"Here then on the table before us are photographs," Woolf writes of the thought experiment she is proposing to the reader as well as to the spectral lawyer, who is eminent enough, as she mentions, to have K.C., King’s Counsel, after his name—and may or may not be a real person. Imagine then a spread of loose photographs extracted from an envelope that arrived in the morning post. They show the mangled bodies of adults and children. They show how war evacuates, shatters, breaks apart, levels the built world. ‘A bomb has torn open the side," Woolf writes of the house in one of the pictures. To be sure, a cityscape is not made of flesh. Still, sheared-off buildings are almost as eloquent as bodies in the street. (Kabul, Sarajevo, East Mostar, Grozny, sixteen acres of lower Manhattan after September n, 2001, the refugee camp in Jenin …) Look, the photographs say, this is what it’s like. This is what war does. And that, that is what it does, too. War tears, rends. War rips open, eviscerates. War scorches. War dismembers. War ruins.
Not to be pained by these pictures, not to recoil from them, not to strive to abolish what causes this havoc, this carnage—these, for Woolf, would be the reactions of a moral monster. And, she is saying, we are not monsters, we members of the educated class. Our failure is one of imagination, of empathy: we have failed to hold this reality in mind.
But is it true that these photographs, documenting the slaughter of noncombatants rather than the clash of armies, could only stimulate the repudiation of war? Surely they could also foster greater militancy on behalf of the Republic. Isn’t this what they were meant to do? The agreement between Woolf and the lawyer seems entirely presumptive, with the grisly photographs confirming an opinion already held in common. Had the question been, How can we best contribute to the defense of the Spanish Republic against the forces of militarist and clerical fascism?, the photographs might instead have reinforced their belief in the justness of that struggle.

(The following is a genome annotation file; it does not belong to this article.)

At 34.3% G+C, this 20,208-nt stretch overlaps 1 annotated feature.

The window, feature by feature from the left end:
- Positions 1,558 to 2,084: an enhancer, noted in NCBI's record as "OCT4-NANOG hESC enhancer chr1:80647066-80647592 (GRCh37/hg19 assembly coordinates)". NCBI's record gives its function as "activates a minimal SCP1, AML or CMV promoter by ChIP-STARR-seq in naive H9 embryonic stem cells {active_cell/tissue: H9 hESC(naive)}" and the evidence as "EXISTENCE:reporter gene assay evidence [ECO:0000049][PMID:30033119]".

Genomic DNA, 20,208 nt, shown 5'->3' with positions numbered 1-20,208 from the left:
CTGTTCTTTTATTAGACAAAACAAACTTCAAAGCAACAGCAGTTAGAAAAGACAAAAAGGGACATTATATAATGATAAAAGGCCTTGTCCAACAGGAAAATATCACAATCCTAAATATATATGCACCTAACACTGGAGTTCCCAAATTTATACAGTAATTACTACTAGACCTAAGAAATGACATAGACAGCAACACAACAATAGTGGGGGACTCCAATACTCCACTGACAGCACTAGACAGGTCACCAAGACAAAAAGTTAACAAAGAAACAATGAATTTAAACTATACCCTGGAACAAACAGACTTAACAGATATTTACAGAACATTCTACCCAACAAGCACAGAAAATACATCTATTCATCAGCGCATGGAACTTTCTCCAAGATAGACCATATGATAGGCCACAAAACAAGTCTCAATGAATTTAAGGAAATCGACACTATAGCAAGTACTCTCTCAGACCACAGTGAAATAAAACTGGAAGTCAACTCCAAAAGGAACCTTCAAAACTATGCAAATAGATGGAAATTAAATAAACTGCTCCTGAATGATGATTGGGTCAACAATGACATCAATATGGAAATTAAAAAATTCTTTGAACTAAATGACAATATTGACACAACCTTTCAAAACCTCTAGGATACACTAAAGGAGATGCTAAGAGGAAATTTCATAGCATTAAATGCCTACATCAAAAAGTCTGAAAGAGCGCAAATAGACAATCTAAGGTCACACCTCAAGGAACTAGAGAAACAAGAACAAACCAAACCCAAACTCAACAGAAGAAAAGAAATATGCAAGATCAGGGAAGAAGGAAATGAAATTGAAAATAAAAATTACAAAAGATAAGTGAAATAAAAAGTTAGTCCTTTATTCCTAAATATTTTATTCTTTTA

The pictures Woolf has conjured up do not in fact show what war, war as such, does. They show a particular way of waging war, a way at that time routinely described as “barbaric,” in which civilians are the target. General Franco was using the same tactics of bombardment, massacre, torture, and the killing and mutilation of prisoners that he had perfected as a commanding officer in Morocco in the 1920s. Then, more acceptably to ruling powers, his victims had been Spain’s colonial subjects, darker-hued and infidels to boot; now his victims were compatriots. To read in the pictures, as Woolf does, only what confirms a general abhorrence of war is to stand back from an engagement with Spain as a country with a history. It is to dismiss politics.”
Susan Sontag, Regarding the Pain of Others